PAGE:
Harris -type use of constitutionally infirm confessions forces upon an accused a grisly Hobson's choice. Either an accused must forgo his right to testify, or he must risk the sure and devastating prejudice occasioned by the prosecution's use of the impermissibly obtained confession at the critical rebuttal stage.
[ 287 Pa. Super. Page 490462]
Pa. at 249, 341 A.2d at 64. Believing it necessary "to decide the issue in terms that will resolve the question in all situations," id., 462 Pa. at 248, 341 A.2d at 64 (emphasis in original), the Court stated: "We are of the opinion that any statement of a defendant declared inadmissible for any reason by a suppression court cannot be used for the purpose of impeaching the credibility of a defendant who elects to testify on his own behalf at trial." Id., 462 Pa. at 248-49, 341 A.2d at 64.
Although the Court's broad language in Triplett could be construed as applying not only to constitutionally infirm statements but also to statements obtained in violation of a rule which is not constitutionally mandated, such as Davenport, the Court subsequently clearly indicated that it had not intended such a result. In Commonwealth v. Sparrow, 471 Pa. 490, 370 A.2d 712 (1977) (overruled on other grounds, Commonwealth v. Tarver, 493 Pa. 320, 327, 426 A.2d 569, 573 (1981)), decided sixteen days before Davenport, the Court stated:
We have never had occasion to consider whether the exclusionary rule of Futch, established pursuant to our supervisory authority and designed to discourage excessive detention in police custody of persons under suspicion of crime before bringing formal charges, should extend to the use of confessions for impeachment purposes. The exclusion involved in Commonwealth v. Triplett, . . . of course, was based on the constitutional infirmity of the statement there sought to be used for impeachment.
471 Pa. at 497 n. 4, 370 A.2d at 715 n. 4. The Court did not decide the issue, however, because defendant-appellant had not preserved it for appellate review.
The Davenport rule, like the Futch rule, was based on our Supreme Court's supervisory authority, rather than either the Federal or Pennsylvania Constitution. Davenport, 471 Pa. at 286, 370 A.2d at 306. It too was intended to "discourage excessive detention in police custody of persons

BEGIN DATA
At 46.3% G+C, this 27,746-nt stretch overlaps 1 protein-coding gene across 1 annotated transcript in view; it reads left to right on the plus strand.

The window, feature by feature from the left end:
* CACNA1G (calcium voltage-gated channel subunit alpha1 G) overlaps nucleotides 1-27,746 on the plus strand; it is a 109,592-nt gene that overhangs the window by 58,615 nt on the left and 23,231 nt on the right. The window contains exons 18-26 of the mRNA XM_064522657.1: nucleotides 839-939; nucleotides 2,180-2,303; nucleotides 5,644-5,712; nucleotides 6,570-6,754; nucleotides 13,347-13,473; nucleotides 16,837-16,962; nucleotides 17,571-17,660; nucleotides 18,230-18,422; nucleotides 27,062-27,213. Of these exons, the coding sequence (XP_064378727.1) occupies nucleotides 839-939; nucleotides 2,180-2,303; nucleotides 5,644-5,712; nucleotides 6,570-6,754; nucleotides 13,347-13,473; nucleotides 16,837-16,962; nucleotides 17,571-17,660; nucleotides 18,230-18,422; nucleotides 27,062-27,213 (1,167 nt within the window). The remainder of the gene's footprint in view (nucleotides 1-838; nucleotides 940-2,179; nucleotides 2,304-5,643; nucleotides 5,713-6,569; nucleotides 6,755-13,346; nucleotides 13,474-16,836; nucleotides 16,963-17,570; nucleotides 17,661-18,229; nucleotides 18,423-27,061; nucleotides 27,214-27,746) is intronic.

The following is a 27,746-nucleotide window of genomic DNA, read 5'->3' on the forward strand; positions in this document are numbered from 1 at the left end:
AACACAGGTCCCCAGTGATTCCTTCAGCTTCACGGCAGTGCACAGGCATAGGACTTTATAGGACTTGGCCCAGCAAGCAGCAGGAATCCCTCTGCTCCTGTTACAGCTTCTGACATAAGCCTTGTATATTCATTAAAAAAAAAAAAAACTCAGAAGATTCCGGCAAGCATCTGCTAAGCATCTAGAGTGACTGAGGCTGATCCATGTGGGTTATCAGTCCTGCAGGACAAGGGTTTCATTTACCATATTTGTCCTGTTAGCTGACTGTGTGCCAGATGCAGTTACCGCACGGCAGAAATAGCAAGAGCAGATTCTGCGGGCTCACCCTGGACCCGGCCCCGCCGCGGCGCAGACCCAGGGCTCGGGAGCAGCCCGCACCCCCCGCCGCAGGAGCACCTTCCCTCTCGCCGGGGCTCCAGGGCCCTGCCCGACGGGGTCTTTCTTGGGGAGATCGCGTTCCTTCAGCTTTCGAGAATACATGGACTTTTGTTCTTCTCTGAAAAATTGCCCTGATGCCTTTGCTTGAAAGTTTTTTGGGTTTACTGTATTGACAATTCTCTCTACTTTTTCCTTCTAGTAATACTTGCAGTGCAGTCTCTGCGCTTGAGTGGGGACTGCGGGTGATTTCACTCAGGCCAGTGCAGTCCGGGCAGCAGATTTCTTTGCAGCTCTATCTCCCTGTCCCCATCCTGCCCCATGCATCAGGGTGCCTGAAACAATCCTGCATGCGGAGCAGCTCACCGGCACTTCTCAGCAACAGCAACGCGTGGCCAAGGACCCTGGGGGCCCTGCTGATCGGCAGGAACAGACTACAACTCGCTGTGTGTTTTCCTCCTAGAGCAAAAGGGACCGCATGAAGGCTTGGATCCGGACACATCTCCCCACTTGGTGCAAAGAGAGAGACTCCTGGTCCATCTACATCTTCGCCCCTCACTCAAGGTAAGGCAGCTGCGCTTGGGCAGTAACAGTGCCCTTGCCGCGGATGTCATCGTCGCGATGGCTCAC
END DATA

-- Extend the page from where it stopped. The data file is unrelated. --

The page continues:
[ 287 Pa. Super. Page 491]
under suspicion of crime before bringing formal charges . . . ." See id., 471 Pa. at 287-88, 370 A.2d at 306 ("[A] rule based on the length of delay arrest and arraignment will better serve to deter violations of the prompt arraignment requirement and to ensure that the protections afforded at preliminary arraignment are made available without unnecessary delay."). In concluding that the Commonwealth should not be permitted to use a statement obtained in violation of Davenport to impeach the accused's trial testimony, the lower court reasoned that police misconduct would not be deterred unless the statement is held to be inadmissible at trial for all purposes. While we share the lower court's concern with the need to deter police misconduct, we believe that substantial weight should be given to the judicial system's interest in deterring perjury and promoting the truth-determining process. See Oregon v. Hass, 420 U.S. at 722, 95 S.Ct. at 1221 ("We are, after all, always engaged in a search for truth in a criminal case so long as the search is surrounded with the safeguards provided by our Constitution."). Where an accused's statement has been obtained in violation of his constitutional rights, our Supreme Court has decided that the accused should not have to choose between forgoing his right to testify and exercising that right with the risk that the tainted statement will be used to impeach his testimony. Where as here, however, the accused's statement has no constitutional infirmity, we believe that the accused's interests must give way to the judicial system's interest in deterring perjury and promoting the truth-determining process. As the Commonwealth states in its brief: "If an accused chooses to take the stand and substantially and clearly contradicts a voluntary statement previously made, the judiciary should not insist that the fact finder be prevented from knowing of the inconsistency. Such a result suggests that the courts will sanction perjury as a necessary consequence of a mere violation of a procedural rule." Brief for the Commonwealth at 15. Consequently, we hold that a statement obtained in violation of
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the Davenport rule may be used to impeach the credibility of the accused if he testifies at trial.*fn3
Although we have determined that defendant's statement was obtained in violation of Davenport, defendant was not prejudiced by the lower court's initial error in refusing to suppress it because the Commonwealth did not refer to it at trial. Moreover, because the statement could have been used to impeach defendant's credibility, defendant's claim that he chose not to testify because he believed that the Commonwealth would use his statement does not entitle him to a new trial. Accordingly, we reverse the lower court's order granting defendant a new trial.
Order reversed and case remanded for consideration of defendant's other post-verdict motions.